Replacing Convertible Top Hydraulic Cylinders
Convertible cars come with convertible car problems. One is the occasional failure of the hydraulic systems in those cars. In an earlier article, we have already discussed replacing your convertible top motor. Here we are going to cover replacing the convertibles’ hydraulic cylinders. The procedure is a bit more complicated, but you don’t have to take it to an auto shop or even be an ace auto mechanic to perform this type of hydraulic cylinder repair. And it doesn’t much matter if your droptop is a vintage Cadillac, a newer Ford Mustang, Chrysler Sebring convertible, or even a custom convertible, the procedure is roughly the same for most American ragtops.
Begin by putting the top in the down position and removing the rear seat. Next you will need to expose the hydraulic cylinders. This is accomplished by removing the interior quarter trim panel which is the panel the rear window crank is protruding through. These panels are held in with a series of screws, bolts, or clips depending on the make and model of the car. Use care when removing these panels as some clips may be hidden and damaged if you force their removal.
Once the cylinder is exposed, you will be able to unbolt the cylinder from the convertible top frame and body of the car (there should be access holes provided to make this job easier). With the cylinder disconnected from the body of your ragtop, all that remains is disconnecting the hydraulic lines.
Be forewarned!! The cylinders will drain their fluid once the lines are disconnected. So, unless you quickly screw in a same size bolt into the existing line hole to stop the flow, have a catch basin and shop towels ready for such an event.
CAUTION: Pre 1953 convertibles use DOT-3 brake fluid in their convertible hydraulic systems. !962-67 used either DOT-3 or automatic transmission fluid. After 1967, convertibles had transmission fluid in them. The reason for the caution is, DOT-3 brake fluid quickly destroys paint (go on, ask me how I know). Use extreme caution when working with brake fluid. Also be aware that some convertibles have been converted over to tranny fluid. You could cause hydraulic damage if you use a mixture of the two in your system. (Click here for DOT-3 Brake fluid or transmission fluid)
After the cylinder is removed, you are ready to replace it with the new cylinder. Your new cylinder will arrive in the retracted or ‘down’ position, making it impossible to install as is. Therefore, you will have to partially extend the cylinder rod. To do so, add a little thread sealant to the hydraulic line and connect the line. Tighten as tight as you can by hand then, using a line wrench, tighten another quarter to half turn. Don’t over tighten!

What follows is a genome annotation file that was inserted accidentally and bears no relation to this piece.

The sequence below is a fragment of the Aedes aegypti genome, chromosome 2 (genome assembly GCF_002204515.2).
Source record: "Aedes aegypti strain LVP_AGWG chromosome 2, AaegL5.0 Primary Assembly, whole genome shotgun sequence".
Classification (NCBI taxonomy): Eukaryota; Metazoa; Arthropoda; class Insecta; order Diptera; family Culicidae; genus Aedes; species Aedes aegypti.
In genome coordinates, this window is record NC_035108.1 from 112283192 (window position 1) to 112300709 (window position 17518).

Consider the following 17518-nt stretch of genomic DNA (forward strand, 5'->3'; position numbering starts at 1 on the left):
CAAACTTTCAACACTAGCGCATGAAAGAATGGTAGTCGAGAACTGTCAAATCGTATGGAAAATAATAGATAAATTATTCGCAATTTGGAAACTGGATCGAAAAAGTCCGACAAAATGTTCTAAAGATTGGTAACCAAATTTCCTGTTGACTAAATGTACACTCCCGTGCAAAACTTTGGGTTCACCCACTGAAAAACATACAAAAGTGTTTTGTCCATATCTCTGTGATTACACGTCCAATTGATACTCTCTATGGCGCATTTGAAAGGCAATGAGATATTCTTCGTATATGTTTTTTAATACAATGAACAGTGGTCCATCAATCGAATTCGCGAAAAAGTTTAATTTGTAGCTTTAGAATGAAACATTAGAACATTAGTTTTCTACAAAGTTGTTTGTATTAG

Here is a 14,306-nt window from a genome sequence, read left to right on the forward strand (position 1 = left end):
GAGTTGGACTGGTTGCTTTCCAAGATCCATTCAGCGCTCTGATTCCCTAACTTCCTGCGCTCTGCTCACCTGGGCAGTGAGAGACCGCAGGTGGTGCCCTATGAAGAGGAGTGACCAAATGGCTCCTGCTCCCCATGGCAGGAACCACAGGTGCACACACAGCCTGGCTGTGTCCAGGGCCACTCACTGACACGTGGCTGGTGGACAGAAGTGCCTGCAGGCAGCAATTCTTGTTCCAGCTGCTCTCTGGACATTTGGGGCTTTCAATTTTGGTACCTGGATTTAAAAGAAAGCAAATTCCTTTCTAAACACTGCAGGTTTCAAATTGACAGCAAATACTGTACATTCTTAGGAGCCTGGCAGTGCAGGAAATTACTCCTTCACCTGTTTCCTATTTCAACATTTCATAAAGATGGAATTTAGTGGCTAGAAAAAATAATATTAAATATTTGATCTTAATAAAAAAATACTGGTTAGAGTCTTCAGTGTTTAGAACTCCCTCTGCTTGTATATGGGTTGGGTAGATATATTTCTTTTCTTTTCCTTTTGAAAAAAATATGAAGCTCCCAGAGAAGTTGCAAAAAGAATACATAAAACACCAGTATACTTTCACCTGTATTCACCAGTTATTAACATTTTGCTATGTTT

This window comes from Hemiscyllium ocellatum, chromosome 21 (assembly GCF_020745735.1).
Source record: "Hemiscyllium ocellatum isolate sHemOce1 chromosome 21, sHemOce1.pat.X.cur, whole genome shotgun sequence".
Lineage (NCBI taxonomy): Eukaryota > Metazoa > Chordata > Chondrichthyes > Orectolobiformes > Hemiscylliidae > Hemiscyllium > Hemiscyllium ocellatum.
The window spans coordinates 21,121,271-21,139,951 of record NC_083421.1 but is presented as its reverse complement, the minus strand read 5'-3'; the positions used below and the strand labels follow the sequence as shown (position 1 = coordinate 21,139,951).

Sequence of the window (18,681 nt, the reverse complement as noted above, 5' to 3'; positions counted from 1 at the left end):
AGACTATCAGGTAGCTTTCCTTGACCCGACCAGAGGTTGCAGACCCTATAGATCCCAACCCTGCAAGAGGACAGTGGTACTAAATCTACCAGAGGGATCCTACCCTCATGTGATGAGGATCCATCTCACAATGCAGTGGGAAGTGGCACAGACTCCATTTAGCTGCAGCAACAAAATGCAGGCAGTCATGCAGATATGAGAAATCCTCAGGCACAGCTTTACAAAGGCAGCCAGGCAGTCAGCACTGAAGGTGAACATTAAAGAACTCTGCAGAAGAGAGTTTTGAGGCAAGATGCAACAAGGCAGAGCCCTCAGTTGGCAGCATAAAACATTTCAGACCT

Now place the new cylinder in its proper location and bolt to the body of the car leaving the cylinder rod end unattached. At this point the rod and convertible frame will be separated by some space. To close the gap, you will probably have to manually lift the top. It is best to have a helper for this step. Your assistant will hold the top in the upright position as you align and connect the cylinder rod. Your assistant will probably find it easier to hold the top by standing in the car where the back seat resides.
Sometimes you will find it necessary to partially extend the rod out of the cylinder to make the two meet. To accomplish this, remove the fill cap on the reservoir. Place a towel under the reservoir. Then add the proper type fluid until it just begins to cover the fill hole threads (begins to drip out). Hit the switch to extend the rod to the needed length. Remember not to hit the switch for longer than 15-20 seconds at a time so as to avoid heating up and damaging the pump.
Once the final cylinder connection is made, check the reservoir level. Now run the top cylinders through 1 up and down cycle. Again top off the reservoir (Check the reservoir after each up and down cycle). Repeat this process until both cylinders are performing correctly. By leaving the reservoir cap off as you run the cylinders up and down a few times, you should simultaneously be bleeding the convertible top hydraulic system. However, if for some reason there is still air in the lines, you will have to purge the system of all air pockets.
Once everything is connected and all air pockets have been eliminated, give the whole hydraulic system a visual inspection for leaks. Double check each hydraulic fitting and make sure the reservoir is tightly capped. Run the top through the paces a couple more times, and if everything is A-ok, reassemble the car.
Now that you spent the afternoon working on your ragtop, go spend your evening driving it.